5 JavaScript Tools to go from Developer to Data Scientist

In 2011, the consulting firm McKinsey & Co caught headlines when they predicted that in a mere seven years the newly minted "Data Scientist” role would have a 200,000-person talent deficit. This prediction gave enormous credibility to the idea that the economy as a whole was moving toward becoming more data driven, and the study continues to be quoted even today, appearing as recently as last December in TechCrunch. Although different research firms and publications may give slightly different deficit predictions and timelines, there is a consistent message that can be found throughout all of them. Namely, we don’t have enough people with the skills to do the job. And we won’t anytime soon.

We’ll dive into why this skill gap is occurring in a second. But first, let’s jump back to 2011. Or rather, to December 2010 when Drew Conway and John Myles White published their analysis on the relative number of Github repositories and StackOverflow questions to assess relative “popularity” among programming languages. Their analysis produced three key insights, the most interesting for our purposes being that language popularity is tiered. At the far right, some “super popular” languages lean more heavily toward the StackOverflow side (C#, Java, PHP, C++) and others toward Github (Perl, Ruby) but generally they all cluster together with JavaScript being the “most popular” by this metric.

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Fast forward to today and how this has changed. To find that, we look towards the fine people at RedMonk who have kept the project going. The below represents language rankings as they stood in January 2016.

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Notice anything interesting about the two charts made almost exactly five years apart? Well, it’s neat to see where some newer languages have landed (Julia is growing fast!), and it’s always amazing to see that someone out there is still using FORTRAN nearly 60 years after it was created. But to us as a full-stack JavaScript company, what’s most interesting is that JavaScript is still on top and, really, this makes a lot of sense as we'll soon see.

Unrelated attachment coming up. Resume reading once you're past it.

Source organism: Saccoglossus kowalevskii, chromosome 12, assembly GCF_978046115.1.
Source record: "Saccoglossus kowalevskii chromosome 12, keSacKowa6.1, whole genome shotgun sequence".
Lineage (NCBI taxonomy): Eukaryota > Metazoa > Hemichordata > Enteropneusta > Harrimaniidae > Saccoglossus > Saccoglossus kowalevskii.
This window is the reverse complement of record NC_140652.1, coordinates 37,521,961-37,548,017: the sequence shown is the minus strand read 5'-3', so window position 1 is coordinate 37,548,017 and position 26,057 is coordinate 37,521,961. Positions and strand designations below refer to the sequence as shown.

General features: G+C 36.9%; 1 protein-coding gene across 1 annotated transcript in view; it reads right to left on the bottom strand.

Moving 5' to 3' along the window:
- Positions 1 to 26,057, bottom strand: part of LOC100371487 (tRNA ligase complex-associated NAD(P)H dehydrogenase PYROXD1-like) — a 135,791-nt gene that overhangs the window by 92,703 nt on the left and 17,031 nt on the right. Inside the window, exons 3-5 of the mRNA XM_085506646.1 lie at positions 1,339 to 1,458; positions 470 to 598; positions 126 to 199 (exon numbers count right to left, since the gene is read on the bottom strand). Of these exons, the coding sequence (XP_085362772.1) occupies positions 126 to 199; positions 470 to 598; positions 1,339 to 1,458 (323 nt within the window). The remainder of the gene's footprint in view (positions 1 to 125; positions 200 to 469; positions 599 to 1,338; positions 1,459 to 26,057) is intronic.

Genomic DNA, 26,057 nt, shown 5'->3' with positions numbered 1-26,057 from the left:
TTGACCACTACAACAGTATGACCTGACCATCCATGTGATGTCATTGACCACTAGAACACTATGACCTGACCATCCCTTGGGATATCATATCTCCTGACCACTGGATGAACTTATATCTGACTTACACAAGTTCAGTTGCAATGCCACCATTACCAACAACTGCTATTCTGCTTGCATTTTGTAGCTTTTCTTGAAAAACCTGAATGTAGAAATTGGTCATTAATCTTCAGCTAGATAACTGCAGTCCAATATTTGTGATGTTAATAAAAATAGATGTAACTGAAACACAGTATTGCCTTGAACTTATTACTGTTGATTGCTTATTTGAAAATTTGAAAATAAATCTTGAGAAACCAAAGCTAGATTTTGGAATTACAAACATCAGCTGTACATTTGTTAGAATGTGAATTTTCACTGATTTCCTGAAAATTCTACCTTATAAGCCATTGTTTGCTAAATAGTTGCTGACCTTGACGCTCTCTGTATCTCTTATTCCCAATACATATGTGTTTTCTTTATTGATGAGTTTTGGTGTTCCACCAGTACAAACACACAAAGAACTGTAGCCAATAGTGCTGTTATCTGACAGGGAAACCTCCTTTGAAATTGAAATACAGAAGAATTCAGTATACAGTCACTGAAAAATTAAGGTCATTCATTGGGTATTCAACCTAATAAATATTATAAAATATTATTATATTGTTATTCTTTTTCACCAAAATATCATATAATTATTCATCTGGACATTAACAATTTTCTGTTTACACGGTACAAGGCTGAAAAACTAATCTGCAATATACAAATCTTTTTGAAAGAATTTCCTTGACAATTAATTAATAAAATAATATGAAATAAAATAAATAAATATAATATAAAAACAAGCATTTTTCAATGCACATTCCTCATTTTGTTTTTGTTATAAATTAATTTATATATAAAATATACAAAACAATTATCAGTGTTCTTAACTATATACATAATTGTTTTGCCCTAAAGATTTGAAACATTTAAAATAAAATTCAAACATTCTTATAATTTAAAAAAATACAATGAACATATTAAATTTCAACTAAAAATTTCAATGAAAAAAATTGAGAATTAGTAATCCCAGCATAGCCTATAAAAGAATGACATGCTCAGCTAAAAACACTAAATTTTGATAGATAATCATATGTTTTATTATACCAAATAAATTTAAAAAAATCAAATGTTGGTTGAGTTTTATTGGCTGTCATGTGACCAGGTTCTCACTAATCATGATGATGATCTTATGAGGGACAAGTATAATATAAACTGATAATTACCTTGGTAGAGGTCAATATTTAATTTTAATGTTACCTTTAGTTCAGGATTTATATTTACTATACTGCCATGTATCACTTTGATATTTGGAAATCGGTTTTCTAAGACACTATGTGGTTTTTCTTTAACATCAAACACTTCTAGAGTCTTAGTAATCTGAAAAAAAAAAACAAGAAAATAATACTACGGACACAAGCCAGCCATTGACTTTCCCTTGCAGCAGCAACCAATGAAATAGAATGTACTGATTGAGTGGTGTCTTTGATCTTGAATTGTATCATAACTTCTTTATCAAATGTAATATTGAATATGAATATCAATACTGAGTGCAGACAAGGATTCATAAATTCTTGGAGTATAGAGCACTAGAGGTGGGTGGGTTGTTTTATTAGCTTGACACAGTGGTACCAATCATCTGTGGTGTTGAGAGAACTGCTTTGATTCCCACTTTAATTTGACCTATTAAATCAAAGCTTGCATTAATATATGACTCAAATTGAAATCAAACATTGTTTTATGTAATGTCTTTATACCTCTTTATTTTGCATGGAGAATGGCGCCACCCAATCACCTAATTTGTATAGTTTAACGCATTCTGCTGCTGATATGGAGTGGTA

What do language rankings have to do with the Data Scientist talent gap?

Let’s connect the dots and ask " What are the necessary languages a Data Scientist needs to know? ” At the most rudimentary, it’s expected that you have a working knowledge of SQL so you’ll be able to actually access the data you’ll be using. The majority of companies will store data in a relational format but sometimes the data you’ll need will be stored in a document-oriented database (like MongoDB), in which case, you’ll also need to have an understanding of JSON (JavaScript Object Notation) objects, the de facto storage format for NoSQL databases. Then you’ll want to do some quick data analysis, modeling, and prediction on this data you’ve retrieved, so you learn, say, Python, R, C++, and/or Julia. And then, assuming you’re a Data Scientist working at scale (which, given that we’re on track to soon be generating 240 exabytes of data daily, is a safe assumption), you’ll need to work with some data processing engines, requiring you to learn Java, C, and/or Scala.

It’s all starting to make a lot of sense that we’re looking a 200k person deficit, isn’t it? No wonder any person with that entire skill set is colloquially termed a “unicorn."

But what if I told you that all of that can be done in one magical, and exceedingly ubiquitous, language, one that is already often being used in the current data stack for data visualization? What if the unicorn of data science wasn’t a person but was, instead, just JavaScript? Yes, the very same JavaScript that slowed down your IE browser 20 years ago. Some new projects have us convinced there’s merit to the idea that every web developer already has the skills to join their company’s data team.